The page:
When packaging speaks to kids, offers light-up imagery and even special sound effects, it has a built-in “cool” factor. Sophisticated, interactive packaging plays to this generation of “connected” kids.
For adults, future packaging promises to be just as intelligent. New technologies such as 2-D barcodes, or other electronic circuitry embedded in packaging, will enable consumers to interact directly with packaging using their mobile handsets (think interactive games, coupons and prizes). Imagine your brand’s consumers armed with barcode readers in the palms of their hands.
Potential applications can also have more practical goals, giving consumers more extensive nutritional information and product use ideas, for instance.
These 2-D barcode solutions are not the stuff of futuristic dreams. Earlier this year, DuPont Packaging & Industrial Polymers inked an exclusive agreement with Scanbuy Inc. to license and market its interactive 2-D barcode technology for packaging applications.
The advance is being heralded by technology experts as a way to link the physical world of consumer products with the world of electronics and the Internet.
With a corporate giant like DuPont, and its powerful reach into the CPG packaging industry, many feel it is just a matter of time before today’s 1-D barcodes give way to this new technology.
Nanotechnology applications
Nanotechnology and nanopackaging developments are another area of interest to global companies, governments and researchers. The technology looks at ways of altering the structure of packaging materials on a molecular level to imbue them with stronger thermal properties, antimicrobial properties, better light resistance and less oxygen absorption and other attributes that might benefit consumers.
Some of the world’s largest food companies (Kraft, Nestle, Heinz and Unilever among them) have already been investing millions in nanotechnology research and development, with a sizeable number of smaller companies following suit.
Beyond better food preservation, the technology is of interest because it can be used to communicate with consumers; informing them, for instance, about how fresh the food is inside, or whether it is beginning to spoil. Embedded sensors can also give readings about the nutritional value of the product contained within—and might also give consumers information on how to best prepare these foods, how long to cook them, and more.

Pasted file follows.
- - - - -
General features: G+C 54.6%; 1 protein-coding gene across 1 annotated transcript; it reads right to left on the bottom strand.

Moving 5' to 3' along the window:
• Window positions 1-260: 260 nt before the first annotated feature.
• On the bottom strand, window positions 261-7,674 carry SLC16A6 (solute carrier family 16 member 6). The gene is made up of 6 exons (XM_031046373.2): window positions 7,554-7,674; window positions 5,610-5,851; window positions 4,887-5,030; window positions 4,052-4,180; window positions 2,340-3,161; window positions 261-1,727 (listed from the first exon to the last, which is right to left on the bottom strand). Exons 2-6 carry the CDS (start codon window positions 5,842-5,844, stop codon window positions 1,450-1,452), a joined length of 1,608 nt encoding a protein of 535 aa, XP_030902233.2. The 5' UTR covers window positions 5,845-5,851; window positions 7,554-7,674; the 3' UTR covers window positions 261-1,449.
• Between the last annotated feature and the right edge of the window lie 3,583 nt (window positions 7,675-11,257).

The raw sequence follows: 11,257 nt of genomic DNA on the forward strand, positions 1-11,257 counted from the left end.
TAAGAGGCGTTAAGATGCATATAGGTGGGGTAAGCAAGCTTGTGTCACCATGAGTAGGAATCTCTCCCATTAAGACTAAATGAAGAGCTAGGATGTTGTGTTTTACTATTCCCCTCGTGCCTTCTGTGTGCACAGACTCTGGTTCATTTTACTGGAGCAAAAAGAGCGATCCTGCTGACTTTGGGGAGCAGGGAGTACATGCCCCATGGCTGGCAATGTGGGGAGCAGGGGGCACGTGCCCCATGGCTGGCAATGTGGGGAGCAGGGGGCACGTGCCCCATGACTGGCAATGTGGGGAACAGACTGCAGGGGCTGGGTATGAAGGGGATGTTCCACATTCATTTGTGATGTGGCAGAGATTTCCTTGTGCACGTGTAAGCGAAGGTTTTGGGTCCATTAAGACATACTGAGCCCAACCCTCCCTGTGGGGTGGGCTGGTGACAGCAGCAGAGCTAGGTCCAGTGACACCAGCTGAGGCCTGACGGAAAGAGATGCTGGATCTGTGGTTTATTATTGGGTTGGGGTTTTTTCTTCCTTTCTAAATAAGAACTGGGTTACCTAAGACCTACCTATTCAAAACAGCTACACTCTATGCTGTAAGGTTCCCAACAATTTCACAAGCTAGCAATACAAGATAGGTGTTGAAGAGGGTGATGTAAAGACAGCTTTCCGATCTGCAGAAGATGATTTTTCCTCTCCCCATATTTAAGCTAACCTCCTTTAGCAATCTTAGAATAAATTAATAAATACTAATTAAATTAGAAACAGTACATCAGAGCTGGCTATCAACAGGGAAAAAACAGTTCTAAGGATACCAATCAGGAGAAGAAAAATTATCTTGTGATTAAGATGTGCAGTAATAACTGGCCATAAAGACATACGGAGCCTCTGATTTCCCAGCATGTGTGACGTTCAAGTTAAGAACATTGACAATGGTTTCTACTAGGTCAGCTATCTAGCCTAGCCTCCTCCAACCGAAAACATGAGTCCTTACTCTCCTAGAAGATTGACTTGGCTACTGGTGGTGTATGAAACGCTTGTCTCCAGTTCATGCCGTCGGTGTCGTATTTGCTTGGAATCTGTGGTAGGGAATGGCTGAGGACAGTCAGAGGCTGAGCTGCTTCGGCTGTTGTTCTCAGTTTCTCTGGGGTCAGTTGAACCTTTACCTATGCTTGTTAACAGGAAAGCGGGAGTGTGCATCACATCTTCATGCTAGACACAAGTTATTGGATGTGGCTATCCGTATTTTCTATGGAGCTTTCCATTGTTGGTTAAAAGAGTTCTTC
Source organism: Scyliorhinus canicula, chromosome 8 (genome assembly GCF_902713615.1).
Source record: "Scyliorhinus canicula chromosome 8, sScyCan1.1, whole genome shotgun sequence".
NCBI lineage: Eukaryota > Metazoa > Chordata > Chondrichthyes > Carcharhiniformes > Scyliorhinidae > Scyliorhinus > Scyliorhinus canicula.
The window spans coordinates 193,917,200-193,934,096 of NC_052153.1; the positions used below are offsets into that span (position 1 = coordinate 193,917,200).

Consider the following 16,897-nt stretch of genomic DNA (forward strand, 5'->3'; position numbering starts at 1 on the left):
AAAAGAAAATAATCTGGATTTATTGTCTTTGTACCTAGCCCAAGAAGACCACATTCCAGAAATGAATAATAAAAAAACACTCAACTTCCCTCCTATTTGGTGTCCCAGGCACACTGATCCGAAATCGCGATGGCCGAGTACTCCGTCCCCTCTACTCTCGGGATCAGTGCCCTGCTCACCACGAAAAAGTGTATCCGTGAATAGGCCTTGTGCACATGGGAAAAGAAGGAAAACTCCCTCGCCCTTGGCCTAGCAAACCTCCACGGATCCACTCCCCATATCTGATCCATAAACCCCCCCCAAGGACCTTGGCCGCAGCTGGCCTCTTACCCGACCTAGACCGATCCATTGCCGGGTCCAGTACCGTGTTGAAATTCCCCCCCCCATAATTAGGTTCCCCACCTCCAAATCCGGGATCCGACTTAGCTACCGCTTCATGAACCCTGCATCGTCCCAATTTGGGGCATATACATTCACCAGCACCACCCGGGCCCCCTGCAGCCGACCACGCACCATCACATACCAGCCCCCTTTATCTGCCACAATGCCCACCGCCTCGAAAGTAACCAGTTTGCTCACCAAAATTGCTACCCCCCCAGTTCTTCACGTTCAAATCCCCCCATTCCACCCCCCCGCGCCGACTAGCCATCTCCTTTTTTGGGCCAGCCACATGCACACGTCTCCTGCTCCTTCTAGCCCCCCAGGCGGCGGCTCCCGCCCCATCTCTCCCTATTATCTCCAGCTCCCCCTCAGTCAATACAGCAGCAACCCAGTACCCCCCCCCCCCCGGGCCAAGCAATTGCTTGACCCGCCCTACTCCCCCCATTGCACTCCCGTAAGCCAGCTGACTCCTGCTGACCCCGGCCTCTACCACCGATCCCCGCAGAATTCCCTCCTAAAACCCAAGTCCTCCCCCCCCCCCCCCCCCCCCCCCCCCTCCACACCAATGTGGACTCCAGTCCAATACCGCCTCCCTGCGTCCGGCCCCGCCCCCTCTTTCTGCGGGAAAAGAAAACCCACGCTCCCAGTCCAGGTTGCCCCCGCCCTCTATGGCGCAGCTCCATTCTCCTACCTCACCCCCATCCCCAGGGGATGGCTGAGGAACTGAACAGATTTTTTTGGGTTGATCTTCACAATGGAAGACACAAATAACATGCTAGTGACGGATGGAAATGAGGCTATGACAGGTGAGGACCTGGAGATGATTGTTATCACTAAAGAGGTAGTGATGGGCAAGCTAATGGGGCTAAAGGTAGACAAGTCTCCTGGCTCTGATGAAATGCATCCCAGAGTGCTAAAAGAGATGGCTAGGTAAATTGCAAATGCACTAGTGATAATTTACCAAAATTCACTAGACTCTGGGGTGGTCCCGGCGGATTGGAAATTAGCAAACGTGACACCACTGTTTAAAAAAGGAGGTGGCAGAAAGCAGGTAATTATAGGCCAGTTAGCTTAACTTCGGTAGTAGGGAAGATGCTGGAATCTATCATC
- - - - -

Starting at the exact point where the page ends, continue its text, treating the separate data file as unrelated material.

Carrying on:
The potential for mass customization also exists within the realm of nanotechnology. Some food companies are considering products that can be adapted by consumers: Beverages, for instance, that can be altered for color and flavor according to personal preference; foods that might be customized to accommodate consumers’ nutritional needs and dietary restrictions.
While nanotechnology in actual food products has come up against fierce resistance from some consumer groups, nanotechnology in packaging is far less controversial and is steadily moving ahead.
Smart packaging and branding
Before any new packaging technologies are implemented, however, brand marketers must ask themselves how they can work to represent their brands’ core values faithfully. With exciting new developments, it’s natural to want to add all the bells and whistles to “wow” the customer—but not at the cost of obscuring your brand.
Packaging may get much more sophisticated in the near future, but its purpose as a customer touchpoint and brand communicator must remain unchanged. Remember: packaging should not only entertain customers; it should engage them and bring them closer to the brand.
Ted Mininni is president of Design Force Inc., a metro New York area consultancy that specializes in brand identity, package design and consumer promotion design. Reach him at 856.810.2277 or visit